The case for cartoons as soft power. 

The recent Hello Kitty Con–a massive gathering of the immortal Sanrio character’s biggest fans—only marked the beginnings of the pop culture icon’s celebration in Los Angeles. For another five months, until April 26, 2015, the city’s Japanese American National Museum hosts a pilgrimage-worthy exhibition: Hello! Exploring the Supercute World of Hello Kitty.

At a time when the restive region of Xinjiang has witnessed executions of suspected separatists, knife attacks on train passengers, and clashes between the Chinese government and forces it has identified as Muslim extremists, a film company believes it has the answer — a cartoon princess. With the encouragement of the authorities, a Chinese animation company is turning to a Disney-like character for help in bringing ethnic Uighurs and Han Chinese together.

Over the past few years, Sabir Nazar has emerged as Pakistan's best known cartoonist for drawing a series of cartoons that take a sharply critical look at religious orthodoxy, conspiracy theories, and misinterpretations of current affairs that feed into the Pakistani mass consciousness. Through cartoons and comments posted on the social networking site Facebook, he offers biting insights that turn commonly-held viewpoints and beliefs about Pakistan on their heads.

In many ways, the Middle East makes a strange -- and at times perilous -- hotbed for caricature. Many of the region's leaders have a poor reputation for humor, and often, the list of banned topics makes for a long read. For those that dare to satirize a taboo, the punishments can be harsh: arrest, torture, exile, even death.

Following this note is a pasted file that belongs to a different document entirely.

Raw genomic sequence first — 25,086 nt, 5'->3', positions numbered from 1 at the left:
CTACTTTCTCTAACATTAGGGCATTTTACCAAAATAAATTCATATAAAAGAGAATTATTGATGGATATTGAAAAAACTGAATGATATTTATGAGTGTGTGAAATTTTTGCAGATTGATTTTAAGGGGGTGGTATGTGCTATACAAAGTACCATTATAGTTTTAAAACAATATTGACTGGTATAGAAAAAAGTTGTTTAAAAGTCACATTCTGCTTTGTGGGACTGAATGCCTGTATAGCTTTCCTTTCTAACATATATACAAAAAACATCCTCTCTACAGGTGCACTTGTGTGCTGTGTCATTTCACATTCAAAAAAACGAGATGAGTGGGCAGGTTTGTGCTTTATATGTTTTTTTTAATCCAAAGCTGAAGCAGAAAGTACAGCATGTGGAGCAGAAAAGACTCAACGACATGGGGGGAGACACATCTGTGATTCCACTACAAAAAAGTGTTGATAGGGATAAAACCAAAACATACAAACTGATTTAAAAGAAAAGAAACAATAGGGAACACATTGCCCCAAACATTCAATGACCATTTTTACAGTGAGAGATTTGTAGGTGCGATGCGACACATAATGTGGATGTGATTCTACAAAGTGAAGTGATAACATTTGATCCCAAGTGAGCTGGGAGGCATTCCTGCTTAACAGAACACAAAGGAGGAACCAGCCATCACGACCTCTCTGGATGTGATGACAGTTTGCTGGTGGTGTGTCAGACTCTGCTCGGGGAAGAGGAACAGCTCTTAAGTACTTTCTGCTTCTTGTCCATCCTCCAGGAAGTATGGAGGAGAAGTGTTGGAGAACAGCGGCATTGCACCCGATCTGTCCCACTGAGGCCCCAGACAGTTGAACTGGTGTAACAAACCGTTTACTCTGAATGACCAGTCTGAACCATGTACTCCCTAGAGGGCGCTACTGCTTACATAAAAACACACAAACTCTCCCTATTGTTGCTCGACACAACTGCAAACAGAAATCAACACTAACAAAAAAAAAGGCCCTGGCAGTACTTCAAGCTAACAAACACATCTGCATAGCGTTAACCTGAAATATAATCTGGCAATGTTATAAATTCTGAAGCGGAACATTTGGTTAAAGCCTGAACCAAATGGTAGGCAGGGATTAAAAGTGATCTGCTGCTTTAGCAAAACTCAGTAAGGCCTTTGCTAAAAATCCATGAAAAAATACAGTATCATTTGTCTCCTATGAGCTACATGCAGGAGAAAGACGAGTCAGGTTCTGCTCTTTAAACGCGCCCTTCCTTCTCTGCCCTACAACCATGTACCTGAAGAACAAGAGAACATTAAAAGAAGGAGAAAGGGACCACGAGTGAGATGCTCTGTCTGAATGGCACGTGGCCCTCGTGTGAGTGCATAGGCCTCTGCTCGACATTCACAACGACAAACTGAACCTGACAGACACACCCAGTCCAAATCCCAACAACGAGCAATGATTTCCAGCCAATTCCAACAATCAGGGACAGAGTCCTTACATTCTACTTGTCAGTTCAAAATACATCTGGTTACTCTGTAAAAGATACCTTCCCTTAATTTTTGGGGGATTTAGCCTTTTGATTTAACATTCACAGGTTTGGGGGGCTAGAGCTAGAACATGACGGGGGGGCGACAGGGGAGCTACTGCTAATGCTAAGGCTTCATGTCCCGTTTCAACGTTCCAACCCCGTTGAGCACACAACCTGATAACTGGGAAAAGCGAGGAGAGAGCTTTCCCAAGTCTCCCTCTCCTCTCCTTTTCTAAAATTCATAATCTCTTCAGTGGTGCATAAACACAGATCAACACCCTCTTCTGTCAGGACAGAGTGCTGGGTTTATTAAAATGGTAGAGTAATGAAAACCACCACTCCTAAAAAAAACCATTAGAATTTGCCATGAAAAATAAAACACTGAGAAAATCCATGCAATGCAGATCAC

Israel is planning to demand an apology for a controversial cartoon that appeared in the British Sunday Times, Israel’s ambassador to London said Monday, while one minister mulled steps against the paper.

Is nation-branding effective? Japan is perhaps a good case study. Japan has engaged in a dedicated effort to brand its nation through pop culture, among other things. It is leveraging the popular culture of anime and manga comics to become “cool” in the eyes of the world.

Chinese animation can act as a vanguard for the export of Chinese culture, said Leng Song, general secretary of the world media research center of the Chinese Academy of Social Sciences. Animation is rarely affected by cultural barriers and can be easily understood and accepted by the general public, Leng said.